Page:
Safe, accessible and clean drinking water is a requirement for
good health. From the source, through treatment and distribution, to the tap of
the consumer, drinking water must be protected from contamination. Monitioring,
verification and contingency plans must be in place to ensure that measures to
protect drinking water are working, and that problems can be quickly identified
and reversed. Strong legislation is essential to these protective measures.
click here to read the May 31, 2005 Chief Drinking Water Inspector's Progress
Report on Ontario's Municipal Residential Drinking Water Systems.
cick here to read alPHa's final submission to the O'Connor Commission. It
is the compendium of many of alPHa's recommendations and advocacy efforts on
the safe water issues that were identified following the Walkerton e. coli
outbreak of May, 2000.
|Resolution: # A09-7, Regulation of the Bottled Water Industry
THAT alPHa urges the Government of Canada to enact a comprehensive regulatory regime for the bottled water industry administered and enforced by the Canadian Food Inspection Agency and Health Canada that includes:
-Bottled water conforming, at a minimum, to the Guidelines for Canadian Drinking Water Quality,
-Comprehensive bottled water labelling, including the water source, quantity and contents of any added ingredients, packaging date, expiry, treatment processes, the instruction "refrigerate after opening", and manufacturers contact information,
-Public reporting of water quality tests performed by manufacturers from government-approved laboratories testing for bacteriological, chemical and radiological contaminants on a specified regular basis, and
-Regular reviewing and updating of bottled water labelling and testing requirements; and
BE IT FURTHER RESOLVED THAT alPHa urge the Government of Canada to continue to significantly reinvest in public drinking water infrastructure through federal transfers to the provinces, territories and municipalities, possibly including from revenues derived from a special surtax levied on the profits of the bottled water industry.
Developments on #A09-7:
November 9, 2009
Response received from the federal Minister of Health, outlining the existing standards and guidelines governing bottled water safety in Canada. Please click here to read.
August 20, 2009
Letter written to the federal Minister of Health urging immediate and comprehensive regulatory regime for bottled water products. Please click here to read.
Developments on #A04-7:
August 25, 2005
Reply received from MMAH regarding alPHa's July 11 letter. Please click here to read.
July 11, 2005
New letter sent to the Minister of Municipal Affairs and Housing to reintroduce the resolution and further explain our concerns. Please click here to read.
September 10, 2004
Reply received to the letter described below. It states that the health unit may order upgrades to the system if it feels that it is unsafe. Please click here to read.
July 21, 2004
Letter written to Minister of Municipal Affairs and Housing John Gerretsen introducing alPHa resolution #A04-7. Please click here to read.
Developments on # A02-6:
|Resolution: # A02-6, Arsenic in Drinking Water
|alPHa urges the Government of Ontario to amend Regulation 459/00 under the Ontario Water Resources Act to set a Maximum Acceptable Concentration for Arsenic in drinking water of 0.003 mg/L (3 ppb).
July 4, 2007
alPHa has received a reply from MOE to the May 10 letter indicating that the current guideline is under review.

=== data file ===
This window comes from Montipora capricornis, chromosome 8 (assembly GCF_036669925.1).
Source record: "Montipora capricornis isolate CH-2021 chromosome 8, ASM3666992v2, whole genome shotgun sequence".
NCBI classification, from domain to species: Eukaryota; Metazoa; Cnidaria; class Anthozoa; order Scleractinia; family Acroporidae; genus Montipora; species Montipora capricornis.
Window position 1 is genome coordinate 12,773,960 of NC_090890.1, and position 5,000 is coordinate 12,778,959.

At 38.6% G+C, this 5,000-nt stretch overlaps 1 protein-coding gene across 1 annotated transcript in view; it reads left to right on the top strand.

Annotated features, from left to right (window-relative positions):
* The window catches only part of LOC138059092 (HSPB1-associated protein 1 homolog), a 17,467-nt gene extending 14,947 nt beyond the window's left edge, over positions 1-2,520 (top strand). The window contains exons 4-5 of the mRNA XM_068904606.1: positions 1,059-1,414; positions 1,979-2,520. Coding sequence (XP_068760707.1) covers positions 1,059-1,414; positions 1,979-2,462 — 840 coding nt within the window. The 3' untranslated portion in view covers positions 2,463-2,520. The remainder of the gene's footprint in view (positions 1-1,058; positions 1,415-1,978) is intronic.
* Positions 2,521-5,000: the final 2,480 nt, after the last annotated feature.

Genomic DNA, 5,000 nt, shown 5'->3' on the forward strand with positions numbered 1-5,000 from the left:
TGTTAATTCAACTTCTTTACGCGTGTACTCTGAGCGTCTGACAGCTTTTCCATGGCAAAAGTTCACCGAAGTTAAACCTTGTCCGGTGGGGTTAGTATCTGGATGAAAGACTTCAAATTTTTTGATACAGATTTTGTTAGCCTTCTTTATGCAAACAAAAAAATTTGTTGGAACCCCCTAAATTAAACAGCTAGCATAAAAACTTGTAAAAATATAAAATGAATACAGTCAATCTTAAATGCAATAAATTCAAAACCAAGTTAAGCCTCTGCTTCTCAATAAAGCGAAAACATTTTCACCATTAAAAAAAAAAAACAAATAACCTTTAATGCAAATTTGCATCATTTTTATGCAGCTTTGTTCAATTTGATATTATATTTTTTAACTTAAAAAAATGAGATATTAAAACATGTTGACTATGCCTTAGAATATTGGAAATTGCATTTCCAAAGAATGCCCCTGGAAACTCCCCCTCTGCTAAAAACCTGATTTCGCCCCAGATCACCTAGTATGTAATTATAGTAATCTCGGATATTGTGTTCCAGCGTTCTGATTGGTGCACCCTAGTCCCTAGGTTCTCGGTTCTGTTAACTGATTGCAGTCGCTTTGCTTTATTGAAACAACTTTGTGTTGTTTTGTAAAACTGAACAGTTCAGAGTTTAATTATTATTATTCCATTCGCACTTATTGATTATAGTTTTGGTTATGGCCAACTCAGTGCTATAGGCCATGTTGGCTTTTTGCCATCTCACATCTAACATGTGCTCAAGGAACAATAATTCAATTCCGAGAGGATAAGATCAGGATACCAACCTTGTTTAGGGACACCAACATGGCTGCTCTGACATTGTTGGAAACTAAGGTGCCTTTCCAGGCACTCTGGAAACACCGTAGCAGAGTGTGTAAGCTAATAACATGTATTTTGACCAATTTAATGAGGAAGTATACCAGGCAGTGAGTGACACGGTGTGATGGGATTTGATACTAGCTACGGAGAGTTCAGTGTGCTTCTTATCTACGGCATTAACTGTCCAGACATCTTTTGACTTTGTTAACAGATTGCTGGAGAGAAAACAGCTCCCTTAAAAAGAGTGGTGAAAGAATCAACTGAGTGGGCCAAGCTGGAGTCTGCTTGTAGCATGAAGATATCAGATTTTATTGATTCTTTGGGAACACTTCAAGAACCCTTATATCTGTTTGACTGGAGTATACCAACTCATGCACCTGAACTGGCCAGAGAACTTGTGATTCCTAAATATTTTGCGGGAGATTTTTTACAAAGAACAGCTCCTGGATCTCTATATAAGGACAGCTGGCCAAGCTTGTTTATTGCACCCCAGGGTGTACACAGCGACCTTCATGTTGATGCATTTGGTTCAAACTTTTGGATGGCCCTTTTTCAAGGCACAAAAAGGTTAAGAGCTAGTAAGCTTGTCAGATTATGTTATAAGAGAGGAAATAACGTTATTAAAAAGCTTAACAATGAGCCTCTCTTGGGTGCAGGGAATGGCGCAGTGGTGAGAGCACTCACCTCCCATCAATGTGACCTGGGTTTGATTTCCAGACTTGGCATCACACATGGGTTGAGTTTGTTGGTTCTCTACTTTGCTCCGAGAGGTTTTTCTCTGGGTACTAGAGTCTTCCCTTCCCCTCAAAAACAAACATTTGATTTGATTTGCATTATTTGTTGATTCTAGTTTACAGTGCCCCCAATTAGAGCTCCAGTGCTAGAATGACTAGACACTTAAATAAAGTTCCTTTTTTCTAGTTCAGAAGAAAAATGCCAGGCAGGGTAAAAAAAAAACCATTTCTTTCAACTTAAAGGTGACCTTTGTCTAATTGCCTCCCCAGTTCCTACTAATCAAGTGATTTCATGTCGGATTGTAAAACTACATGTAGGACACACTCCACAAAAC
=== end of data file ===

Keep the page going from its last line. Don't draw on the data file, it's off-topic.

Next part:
Please click here to read.
May 10, 2007
alPHa has written a letter to the Minister of the Environment inquiring about the province's intent to lower the MAC for Arsenic under the Ontario Drinking Water Standards, which remains at 0.025 mg/L.
Please click here to read the letter.
The current Maximum Acceptable Concentration (MAC) for arsenic in drinking water (0.01mg/L) has been reaffirmed in the Guidelines for Canadian Drinking Water Quality. The rationale is based on balancing relative risk with the cost of treatment technologies required to lower the MAC to levels considered to be of "essentially negligible risk" (0.003 mg/L).
Please click here to read the rationale.
October 11, 2002
Received a response from Minister Chris Stockwell indicating that the Federal-Provincial-Territorial Committee on Drinking Water has undertaken a review of this contaminant, which is scheduled to conclude in the autumn of 2003, at which time a consultation on revising the Federal guideline of 0.025 mg/L will take place. If a revision lowers the limit, the Province will undertake a similar consultation through the EBR.
|Resolution: #A01-10, Access to Safe Drinking Water
|alPHa urges the Government of Ontario to amend the Ontario Building Code Act to require that all new residential buildings that will rely on a private surface water supply which includes a dug well, must have effective filtration and disinfection equipment; AND FURTHER that in order to encourage the outfitting of existing residential buildings alPHa requestthe Government of Canada and the Province of Ontario to allow the cost of retrofitting with water filtration and disinfection equipment as tax deductible.
Developments on #A01-10:
August 22, 2002
Received a reply from Minister Stockwell, indicating that solutions are being sought to address concerns expressed about requirements of O. Reg 459/00. The MOE will also be providing information to operators of systems not covered by 459 or 505/01 expressing that they need to ensure safe water. New standards for wells are also being proposed.
July 10, 2002
Received a letter from Ministry of Municipal Affairs & Housing Minister Chris Hodgson, who indicated his commitment to safe drinking water, and pointed out that potable water is a requirement of the building code. He also pointed out that the MOE is responsible for establishing drinking water standards, and forwarded a copy of our letter to Minister Stockwell.